Health IT R&D Needs According to HITRD

Published: January 30, 2018

Health CareHealth ITResearch and Development

The Health IT Research and Development (NITRD) sector under the Networking and Information Technology Research and Development (NITRD) Subcommittee outlines the current research and development needs for federal health IT investment.

The development of health IT has led the way in improving human health. It has made an impact in the accessibility of medical records, allowed people to monitor their own health, have treatments targeted to an individual profile and improved the outreach of health to those in rural and low-resource regions.

There are several clear motivations in continuing to improve and invest in the research and development (R&D) of health IT. In addition to reducing the impact of disease, health IT will help to address the influx of an aging population and veterans returning with significant health issues. Health IT can also reduce costs through enhanced quality care and more coordinated and effective health delivery methods.

The Health IT Research and Development (HITRD) Interagency Working Group (IWG) released the Federal Health Information Technology Research and Development Strategic Framework to provide the current state of research within the health IT sector. Released last year, the Framework aims to provide an overview of the issues, needs and continued federal investments in health IT R&D

The report defines Health IT R&D as “the use of digital information, data, and technology across the human lifespan in the areas of screening, diagnosis, treatment and surveillance; preventable medical error reduction; disease prevention; self-management of health behavior and wellness; healthcare; and disaster and emergency response that support improved individual and community health outcomes.”

HITRD identifies 17 areas where health IT R&D must expand, each with a description and set of outcomes. Some of these areas include:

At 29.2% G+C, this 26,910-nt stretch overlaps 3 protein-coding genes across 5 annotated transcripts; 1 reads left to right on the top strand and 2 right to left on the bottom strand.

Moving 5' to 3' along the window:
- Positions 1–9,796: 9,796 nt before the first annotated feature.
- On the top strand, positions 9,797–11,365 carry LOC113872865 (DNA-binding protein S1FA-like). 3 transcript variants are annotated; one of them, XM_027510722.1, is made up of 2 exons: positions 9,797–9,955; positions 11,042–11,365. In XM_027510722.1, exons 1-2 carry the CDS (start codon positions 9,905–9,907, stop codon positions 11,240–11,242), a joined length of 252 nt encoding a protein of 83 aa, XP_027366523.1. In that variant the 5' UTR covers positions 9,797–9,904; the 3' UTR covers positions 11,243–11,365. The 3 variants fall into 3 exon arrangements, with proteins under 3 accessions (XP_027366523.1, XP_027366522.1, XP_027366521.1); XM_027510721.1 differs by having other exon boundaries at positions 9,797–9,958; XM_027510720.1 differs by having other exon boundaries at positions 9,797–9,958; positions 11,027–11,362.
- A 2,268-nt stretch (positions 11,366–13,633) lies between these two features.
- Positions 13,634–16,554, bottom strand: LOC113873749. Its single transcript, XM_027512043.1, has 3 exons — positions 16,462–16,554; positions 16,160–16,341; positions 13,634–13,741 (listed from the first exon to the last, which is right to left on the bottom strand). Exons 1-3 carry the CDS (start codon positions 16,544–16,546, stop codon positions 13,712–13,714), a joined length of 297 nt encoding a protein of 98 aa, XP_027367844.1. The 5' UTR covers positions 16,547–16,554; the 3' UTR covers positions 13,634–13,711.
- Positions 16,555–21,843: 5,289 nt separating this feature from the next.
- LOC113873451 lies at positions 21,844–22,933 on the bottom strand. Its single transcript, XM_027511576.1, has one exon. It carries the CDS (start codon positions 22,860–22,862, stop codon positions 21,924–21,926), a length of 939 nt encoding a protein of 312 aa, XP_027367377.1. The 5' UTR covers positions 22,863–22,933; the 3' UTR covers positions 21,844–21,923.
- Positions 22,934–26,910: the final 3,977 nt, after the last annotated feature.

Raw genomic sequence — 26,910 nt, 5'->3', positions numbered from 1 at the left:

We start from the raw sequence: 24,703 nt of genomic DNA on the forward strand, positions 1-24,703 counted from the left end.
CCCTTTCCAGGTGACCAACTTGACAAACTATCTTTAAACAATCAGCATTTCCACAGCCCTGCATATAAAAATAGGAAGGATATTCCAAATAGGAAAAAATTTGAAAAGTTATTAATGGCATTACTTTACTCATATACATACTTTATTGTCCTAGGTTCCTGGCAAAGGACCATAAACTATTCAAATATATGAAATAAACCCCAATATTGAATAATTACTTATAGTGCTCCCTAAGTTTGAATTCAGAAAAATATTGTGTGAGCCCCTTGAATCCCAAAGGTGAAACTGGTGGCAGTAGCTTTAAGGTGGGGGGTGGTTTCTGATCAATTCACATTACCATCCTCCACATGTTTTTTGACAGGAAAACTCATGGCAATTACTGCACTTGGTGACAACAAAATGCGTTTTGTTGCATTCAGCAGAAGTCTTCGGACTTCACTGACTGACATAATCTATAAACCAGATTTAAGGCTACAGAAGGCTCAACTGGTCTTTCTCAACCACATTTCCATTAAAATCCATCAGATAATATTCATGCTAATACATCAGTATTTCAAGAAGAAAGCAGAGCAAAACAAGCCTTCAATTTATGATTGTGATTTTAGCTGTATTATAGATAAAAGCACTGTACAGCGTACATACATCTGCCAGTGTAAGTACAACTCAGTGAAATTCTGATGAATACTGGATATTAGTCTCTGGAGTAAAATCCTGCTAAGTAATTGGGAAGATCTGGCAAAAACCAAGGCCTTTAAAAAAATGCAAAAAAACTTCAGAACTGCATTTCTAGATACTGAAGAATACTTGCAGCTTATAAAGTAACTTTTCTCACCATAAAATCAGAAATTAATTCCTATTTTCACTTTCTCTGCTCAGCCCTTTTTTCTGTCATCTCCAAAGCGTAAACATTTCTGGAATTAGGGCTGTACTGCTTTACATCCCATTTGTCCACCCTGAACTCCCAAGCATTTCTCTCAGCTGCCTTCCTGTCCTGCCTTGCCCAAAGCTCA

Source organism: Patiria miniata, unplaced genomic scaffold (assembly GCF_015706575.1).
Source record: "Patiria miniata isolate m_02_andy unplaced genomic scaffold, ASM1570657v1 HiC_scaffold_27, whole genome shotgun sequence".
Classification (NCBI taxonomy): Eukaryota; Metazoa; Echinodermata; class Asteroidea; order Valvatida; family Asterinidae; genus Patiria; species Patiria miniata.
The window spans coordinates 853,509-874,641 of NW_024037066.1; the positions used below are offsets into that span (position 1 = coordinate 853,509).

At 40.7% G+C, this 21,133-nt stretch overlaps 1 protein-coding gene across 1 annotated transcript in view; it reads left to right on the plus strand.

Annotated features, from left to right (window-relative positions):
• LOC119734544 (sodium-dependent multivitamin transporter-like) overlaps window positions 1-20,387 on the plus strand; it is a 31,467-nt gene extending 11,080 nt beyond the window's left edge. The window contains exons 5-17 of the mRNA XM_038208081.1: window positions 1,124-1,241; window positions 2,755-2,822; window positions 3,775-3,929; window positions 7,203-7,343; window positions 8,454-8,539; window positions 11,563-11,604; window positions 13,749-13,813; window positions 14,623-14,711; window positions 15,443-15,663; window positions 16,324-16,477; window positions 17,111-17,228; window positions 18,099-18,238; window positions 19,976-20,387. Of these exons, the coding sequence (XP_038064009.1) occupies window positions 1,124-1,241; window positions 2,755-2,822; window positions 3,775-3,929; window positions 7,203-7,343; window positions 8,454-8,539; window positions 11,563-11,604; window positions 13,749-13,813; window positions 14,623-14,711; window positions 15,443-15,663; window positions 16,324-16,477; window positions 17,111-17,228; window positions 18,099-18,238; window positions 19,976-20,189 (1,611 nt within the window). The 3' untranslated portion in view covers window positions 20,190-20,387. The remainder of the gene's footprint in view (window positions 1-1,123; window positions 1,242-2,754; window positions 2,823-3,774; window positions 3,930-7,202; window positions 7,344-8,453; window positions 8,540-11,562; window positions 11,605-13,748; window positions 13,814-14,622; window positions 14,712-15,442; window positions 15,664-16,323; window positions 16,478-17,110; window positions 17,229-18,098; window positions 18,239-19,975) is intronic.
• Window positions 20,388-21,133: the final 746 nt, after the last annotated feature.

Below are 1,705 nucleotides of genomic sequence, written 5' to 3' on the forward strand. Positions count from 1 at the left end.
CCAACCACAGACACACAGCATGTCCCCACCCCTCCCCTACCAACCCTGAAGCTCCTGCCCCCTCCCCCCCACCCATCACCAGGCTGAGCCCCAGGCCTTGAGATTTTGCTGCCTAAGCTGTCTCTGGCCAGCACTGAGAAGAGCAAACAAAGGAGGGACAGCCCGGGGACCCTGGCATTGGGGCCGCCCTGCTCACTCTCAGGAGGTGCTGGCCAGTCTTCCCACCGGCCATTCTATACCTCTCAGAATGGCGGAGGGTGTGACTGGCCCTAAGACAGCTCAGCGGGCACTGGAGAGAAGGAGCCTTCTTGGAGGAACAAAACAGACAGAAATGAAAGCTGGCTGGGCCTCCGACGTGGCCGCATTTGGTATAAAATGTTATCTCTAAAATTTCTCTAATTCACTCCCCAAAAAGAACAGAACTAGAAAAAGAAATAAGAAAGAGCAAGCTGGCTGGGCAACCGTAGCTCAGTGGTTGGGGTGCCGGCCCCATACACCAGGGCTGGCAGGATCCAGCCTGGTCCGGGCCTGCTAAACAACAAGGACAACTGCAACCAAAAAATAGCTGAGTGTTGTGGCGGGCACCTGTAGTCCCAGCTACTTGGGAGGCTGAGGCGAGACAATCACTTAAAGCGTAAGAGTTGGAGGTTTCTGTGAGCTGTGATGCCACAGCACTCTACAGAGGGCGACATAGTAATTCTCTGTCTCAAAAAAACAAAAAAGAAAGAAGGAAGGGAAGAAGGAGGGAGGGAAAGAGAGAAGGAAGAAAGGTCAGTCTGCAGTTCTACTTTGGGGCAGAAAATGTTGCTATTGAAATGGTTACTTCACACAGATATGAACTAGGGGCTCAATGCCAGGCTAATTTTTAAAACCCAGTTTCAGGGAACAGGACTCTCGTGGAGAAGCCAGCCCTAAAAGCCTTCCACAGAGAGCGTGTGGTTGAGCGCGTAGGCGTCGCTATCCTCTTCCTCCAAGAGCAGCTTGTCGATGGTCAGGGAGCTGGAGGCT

• Advanced analytics
    • Description: Fuse, dissect, match and analyze different types of health data to identify pattern in the detection and prevention of healthcare issues of an individual and a population.
    • Outcome: Precision medicine that is propelled by advanced analytics to develop treatment and prevention specific to individuals.
  • Cyber-physical systems
    • Description: The IoT and sensors will support building both closed-loop and human-in-the-loop evidenced based systems.  
    • Outcome: Home monitoring will allow patients, caregivers, and providers in ongoing care and be notified before a crisis.
  • Infrastructure for sharing and storing data and tools
    • Description: Appropriate infrastructure is needed for the development of health IT tools, including collecting, handling, securely storing, moving, transitioning and integrating data.
    • Outcome: The sharing of data and tools will allow information to move securely between systems and avoid duplication as well as reduce risk.
  • Sensing
    • Description: The development of sensing, including conventional biomedical sensing, chip sensing and contextual sensing of the IoT.
    • Outcome: Sensing will allow for earlier detection of disease by monitoring for early changes in health status.
  • Virtual support/digital healthcare delivery
    • Description: Methods are needed for virtual healthcare delivery and remote participation through the use of intelligent systems. Currently, technologies that enable this capability include telemedicine and remote consultation of software/cameras that often include a wireless component.
    • Outcome: Healthcare providers and patients throughout the country will be efficiently and effectively supported by experts and systems regardless of where they are.

Health IT R&D is unique in that it is multidisciplinary, bringing together biomedical and clinical researchers as well as computer scientists, engineers and those in social, behavioral and economic sciences. Health IT is also not a quick fix, but rather its revelations lead to a new series of scientific advancements. Moreover, it represents the shift from healthcare to preventative medicine by helping understand the origins of health and disease.

Despite these themes, the report states that federal R&D in health IT is segregated, duplicative and contains many gaps. Agencies are making independent efforts to address health IT research challenges. The primary solution, HITRD believes, is to heavily involve industry and academia through public-partnerships. The synergies of these partnerships would help reduce duplication and increase efficiency. The report suggests three funding mechanisms for these partnerships: joint solicitations from multiple funding agencies, independent solicitations with collaborative research and Other Transaction Authority (OTA) for prototypes of R&D that is in the government’s best interest.